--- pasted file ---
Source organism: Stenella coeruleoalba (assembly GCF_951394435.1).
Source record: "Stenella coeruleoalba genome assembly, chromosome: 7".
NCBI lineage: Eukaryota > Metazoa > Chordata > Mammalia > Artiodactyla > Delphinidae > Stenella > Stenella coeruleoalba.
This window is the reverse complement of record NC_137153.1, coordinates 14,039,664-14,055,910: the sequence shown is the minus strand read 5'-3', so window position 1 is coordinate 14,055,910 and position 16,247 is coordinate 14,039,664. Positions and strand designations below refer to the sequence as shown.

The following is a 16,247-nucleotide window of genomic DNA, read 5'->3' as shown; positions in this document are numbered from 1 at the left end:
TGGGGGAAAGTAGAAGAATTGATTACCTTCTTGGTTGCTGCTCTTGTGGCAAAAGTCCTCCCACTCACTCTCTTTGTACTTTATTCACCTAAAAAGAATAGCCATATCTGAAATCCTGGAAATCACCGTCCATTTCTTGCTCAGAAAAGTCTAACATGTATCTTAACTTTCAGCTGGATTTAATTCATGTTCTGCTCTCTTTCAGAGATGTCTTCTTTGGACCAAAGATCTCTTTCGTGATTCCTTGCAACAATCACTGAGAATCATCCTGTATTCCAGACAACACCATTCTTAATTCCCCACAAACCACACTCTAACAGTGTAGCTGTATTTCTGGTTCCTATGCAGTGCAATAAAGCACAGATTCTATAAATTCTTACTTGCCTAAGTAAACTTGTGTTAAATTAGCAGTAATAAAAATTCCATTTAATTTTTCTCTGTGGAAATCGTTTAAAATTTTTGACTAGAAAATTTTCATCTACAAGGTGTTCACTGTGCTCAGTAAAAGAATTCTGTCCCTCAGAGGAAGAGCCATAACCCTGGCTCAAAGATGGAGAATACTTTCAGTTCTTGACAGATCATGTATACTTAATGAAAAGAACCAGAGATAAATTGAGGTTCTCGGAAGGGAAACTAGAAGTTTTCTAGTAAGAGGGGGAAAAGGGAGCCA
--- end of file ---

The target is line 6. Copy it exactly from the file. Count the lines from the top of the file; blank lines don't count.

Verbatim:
TGGGGGAAAGTAGAAGAATTGATTACCTTCTTGGTTGCTGCTCTTGTGGCAAAAGTCCTCCCACTCACTCTCTTTGTACTTTATTCACCTAAAAAGAATAGCCATATCTGAAATCCTGGAAATCACCGTCCATTTCTTGCTCAGAAAAGTCTAACATGTATCTTAACTTTCAGCTGGATTTAATTCATGTTCTGCTCTCTTTCAGAGATGTCTTCTTTGGACCAAAGATCTCTTTCGTGATTCCTTGCAACAATCACTGAGAATCATCCTGTATTCCAGACAACACCATTCTTAATTCCCCACAAACCACACTCTAACAGTGTAGCTGTATTTCTGGTTCCTATGCAGTGCAATAAAGCACAGATTCTATAAATTCTTACTTGCCTAAGTAAACTTGTGTTAAATTAGCAGTAATAAAAATTCCATTTAATTTTTCTCTGTGGAAATCGTTTAAAATTTTTGACTAGAAAATTTTCATCTACAAGGTGTTCACTGTGCTCAGTAAAAGAATTCTGTCCCTCAGAGGAAGAGCCATAACCCTGGCTCAAAGATGGAGAATACTTTCAGTTCTTGACAGATCATGTATACTTAATGAAAAGAACCAGAGATAAATTGAGGTTCTCGGAAGGGAAACTAGAAGTTTTCTAGTAAGAGGGGGAAAAGGGAGCCA